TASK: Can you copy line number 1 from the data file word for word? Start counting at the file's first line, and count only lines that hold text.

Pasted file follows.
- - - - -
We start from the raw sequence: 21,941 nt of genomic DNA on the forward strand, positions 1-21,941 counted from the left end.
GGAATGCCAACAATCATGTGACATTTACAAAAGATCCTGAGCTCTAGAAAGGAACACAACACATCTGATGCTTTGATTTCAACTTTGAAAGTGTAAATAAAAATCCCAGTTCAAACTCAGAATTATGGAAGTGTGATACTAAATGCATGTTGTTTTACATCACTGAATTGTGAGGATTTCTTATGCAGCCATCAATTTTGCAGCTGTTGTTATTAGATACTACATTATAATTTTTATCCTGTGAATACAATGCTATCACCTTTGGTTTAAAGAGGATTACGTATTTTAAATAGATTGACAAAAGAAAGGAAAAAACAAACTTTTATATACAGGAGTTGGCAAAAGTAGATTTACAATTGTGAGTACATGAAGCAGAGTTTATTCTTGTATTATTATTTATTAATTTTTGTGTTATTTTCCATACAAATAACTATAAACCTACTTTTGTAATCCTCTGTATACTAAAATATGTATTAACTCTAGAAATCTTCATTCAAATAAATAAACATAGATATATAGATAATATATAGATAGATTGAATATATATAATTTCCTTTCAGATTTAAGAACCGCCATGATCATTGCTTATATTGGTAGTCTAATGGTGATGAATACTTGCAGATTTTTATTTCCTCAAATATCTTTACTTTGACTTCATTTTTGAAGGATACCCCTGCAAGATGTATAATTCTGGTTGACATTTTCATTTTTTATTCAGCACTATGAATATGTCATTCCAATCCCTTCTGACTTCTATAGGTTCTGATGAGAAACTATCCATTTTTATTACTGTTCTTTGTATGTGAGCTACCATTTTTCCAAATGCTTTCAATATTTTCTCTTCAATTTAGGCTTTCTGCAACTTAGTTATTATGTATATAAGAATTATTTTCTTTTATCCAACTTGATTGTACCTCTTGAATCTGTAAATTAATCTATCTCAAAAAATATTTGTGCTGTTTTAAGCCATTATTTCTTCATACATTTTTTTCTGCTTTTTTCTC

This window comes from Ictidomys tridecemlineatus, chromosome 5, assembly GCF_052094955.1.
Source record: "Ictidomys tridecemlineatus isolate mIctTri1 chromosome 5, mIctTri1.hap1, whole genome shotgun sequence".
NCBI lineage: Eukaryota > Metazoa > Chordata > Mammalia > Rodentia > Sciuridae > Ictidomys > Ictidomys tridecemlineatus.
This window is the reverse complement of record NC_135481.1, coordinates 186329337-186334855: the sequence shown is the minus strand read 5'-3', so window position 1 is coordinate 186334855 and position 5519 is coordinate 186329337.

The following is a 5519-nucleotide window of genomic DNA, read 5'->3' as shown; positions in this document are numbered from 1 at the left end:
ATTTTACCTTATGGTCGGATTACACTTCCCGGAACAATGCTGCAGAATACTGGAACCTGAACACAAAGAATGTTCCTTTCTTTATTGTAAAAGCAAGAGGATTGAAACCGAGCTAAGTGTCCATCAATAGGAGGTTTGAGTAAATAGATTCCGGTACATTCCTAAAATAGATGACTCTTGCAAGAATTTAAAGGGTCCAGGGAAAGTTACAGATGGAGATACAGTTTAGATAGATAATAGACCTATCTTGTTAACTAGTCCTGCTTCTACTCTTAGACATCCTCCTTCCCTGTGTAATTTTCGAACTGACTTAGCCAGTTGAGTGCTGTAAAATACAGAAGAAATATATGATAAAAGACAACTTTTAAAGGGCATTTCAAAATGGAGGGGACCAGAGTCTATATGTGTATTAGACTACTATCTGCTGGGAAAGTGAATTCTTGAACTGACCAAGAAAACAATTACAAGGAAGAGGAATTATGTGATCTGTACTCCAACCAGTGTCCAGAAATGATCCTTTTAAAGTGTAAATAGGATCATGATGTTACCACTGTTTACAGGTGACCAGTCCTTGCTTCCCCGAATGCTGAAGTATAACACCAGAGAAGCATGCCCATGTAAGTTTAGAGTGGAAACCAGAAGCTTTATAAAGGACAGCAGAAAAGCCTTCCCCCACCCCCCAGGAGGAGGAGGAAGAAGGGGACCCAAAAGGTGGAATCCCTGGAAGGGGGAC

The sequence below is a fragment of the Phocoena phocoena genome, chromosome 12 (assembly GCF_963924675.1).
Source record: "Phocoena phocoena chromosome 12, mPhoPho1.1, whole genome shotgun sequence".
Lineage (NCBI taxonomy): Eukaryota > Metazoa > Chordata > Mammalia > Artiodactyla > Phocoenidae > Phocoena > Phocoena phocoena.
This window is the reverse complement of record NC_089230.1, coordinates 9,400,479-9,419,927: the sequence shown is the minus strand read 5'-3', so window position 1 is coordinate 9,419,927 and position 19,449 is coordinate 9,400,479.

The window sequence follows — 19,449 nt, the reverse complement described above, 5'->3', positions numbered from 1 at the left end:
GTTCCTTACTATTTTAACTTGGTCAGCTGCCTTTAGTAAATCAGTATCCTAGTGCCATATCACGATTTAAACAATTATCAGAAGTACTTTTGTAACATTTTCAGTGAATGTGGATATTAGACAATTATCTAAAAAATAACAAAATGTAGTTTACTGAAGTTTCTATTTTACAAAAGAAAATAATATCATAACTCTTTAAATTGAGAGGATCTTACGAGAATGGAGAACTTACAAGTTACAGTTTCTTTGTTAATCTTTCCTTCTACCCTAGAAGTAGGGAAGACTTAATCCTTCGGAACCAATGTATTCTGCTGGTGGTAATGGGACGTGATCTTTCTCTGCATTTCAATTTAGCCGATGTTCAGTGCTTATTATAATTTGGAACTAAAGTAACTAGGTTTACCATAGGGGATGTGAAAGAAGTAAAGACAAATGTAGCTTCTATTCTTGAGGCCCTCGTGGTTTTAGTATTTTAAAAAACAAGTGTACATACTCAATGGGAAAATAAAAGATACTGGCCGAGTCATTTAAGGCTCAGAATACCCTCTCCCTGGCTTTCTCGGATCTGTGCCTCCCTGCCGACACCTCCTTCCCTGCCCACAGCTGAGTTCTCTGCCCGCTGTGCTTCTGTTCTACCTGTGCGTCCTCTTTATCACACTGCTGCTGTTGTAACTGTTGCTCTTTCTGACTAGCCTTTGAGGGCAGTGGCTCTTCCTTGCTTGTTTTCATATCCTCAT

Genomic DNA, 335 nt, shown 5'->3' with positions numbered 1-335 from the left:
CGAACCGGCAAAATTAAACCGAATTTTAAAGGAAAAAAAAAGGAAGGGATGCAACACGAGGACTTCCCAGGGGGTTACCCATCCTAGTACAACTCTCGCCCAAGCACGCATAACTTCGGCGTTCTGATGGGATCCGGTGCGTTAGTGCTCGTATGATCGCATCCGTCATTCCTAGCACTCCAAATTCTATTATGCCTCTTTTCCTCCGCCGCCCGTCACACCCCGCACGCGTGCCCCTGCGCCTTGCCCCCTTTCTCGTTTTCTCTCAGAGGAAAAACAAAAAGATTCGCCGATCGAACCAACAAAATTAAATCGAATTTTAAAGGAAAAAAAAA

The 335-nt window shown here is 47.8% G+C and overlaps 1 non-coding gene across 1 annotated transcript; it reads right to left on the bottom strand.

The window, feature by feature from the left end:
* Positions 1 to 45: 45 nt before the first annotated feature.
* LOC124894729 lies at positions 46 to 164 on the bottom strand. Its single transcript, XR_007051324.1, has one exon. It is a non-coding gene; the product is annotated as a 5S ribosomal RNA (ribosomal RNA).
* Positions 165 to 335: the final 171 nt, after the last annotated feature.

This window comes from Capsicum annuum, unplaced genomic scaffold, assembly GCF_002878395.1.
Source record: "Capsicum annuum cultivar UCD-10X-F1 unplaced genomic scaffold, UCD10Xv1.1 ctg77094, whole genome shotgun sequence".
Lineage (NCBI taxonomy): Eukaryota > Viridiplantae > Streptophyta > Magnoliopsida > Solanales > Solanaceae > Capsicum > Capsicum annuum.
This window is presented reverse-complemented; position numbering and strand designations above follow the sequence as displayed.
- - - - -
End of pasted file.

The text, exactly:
We start from the raw sequence: 21,941 nt of genomic DNA on the forward strand, positions 1-21,941 counted from the left end.